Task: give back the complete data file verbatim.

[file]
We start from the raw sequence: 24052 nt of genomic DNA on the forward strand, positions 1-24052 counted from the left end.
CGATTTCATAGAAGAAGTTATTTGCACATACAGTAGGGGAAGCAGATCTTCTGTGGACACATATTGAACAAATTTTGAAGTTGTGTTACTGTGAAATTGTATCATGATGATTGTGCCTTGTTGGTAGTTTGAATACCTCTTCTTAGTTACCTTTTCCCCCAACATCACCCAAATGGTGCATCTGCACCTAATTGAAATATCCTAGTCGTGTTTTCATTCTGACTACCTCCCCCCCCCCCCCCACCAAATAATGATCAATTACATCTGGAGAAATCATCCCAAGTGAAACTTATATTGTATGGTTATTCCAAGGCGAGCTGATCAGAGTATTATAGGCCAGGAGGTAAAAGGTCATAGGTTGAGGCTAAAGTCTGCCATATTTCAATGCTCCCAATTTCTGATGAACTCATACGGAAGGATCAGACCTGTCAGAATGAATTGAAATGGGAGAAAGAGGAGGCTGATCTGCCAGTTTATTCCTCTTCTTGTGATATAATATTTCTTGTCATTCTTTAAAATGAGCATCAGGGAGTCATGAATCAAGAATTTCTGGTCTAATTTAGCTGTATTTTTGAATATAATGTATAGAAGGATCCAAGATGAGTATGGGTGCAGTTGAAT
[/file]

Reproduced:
We start from the raw sequence: 24052 nt of genomic DNA on the forward strand, positions 1-24052 counted from the left end.
CGATTTCATAGAAGAAGTTATTTGCACATACAGTAGGGGAAGCAGATCTTCTGTGGACACATATTGAACAAATTTTGAAGTTGTGTTACTGTGAAATTGTATCATGATGATTGTGCCTTGTTGGTAGTTTGAATACCTCTTCTTAGTTACCTTTTCCCCCAACATCACCCAAATGGTGCATCTGCACCTAATTGAAATATCCTAGTCGTGTTTTCATTCTGACTACCTCCCCCCCCCCCCCCACCAAATAATGATCAATTACATCTGGAGAAATCATCCCAAGTGAAACTTATATTGTATGGTTATTCCAAGGCGAGCTGATCAGAGTATTATAGGCCAGGAGGTAAAAGGTCATAGGTTGAGGCTAAAGTCTGCCATATTTCAATGCTCCCAATTTCTGATGAACTCATACGGAAGGATCAGACCTGTCAGAATGAATTGAAATGGGAGAAAGAGGAGGCTGATCTGCCAGTTTATTCCTCTTCTTGTGATATAATATTTCTTGTCATTCTTTAAAATGAGCATCAGGGAGTCATGAATCAAGAATTTCTGGTCTAATTTAGCTGTATTTTTGAATATAATGTATAGAAGGATCCAAGATGAGTATGGGTGCAGTTGAAT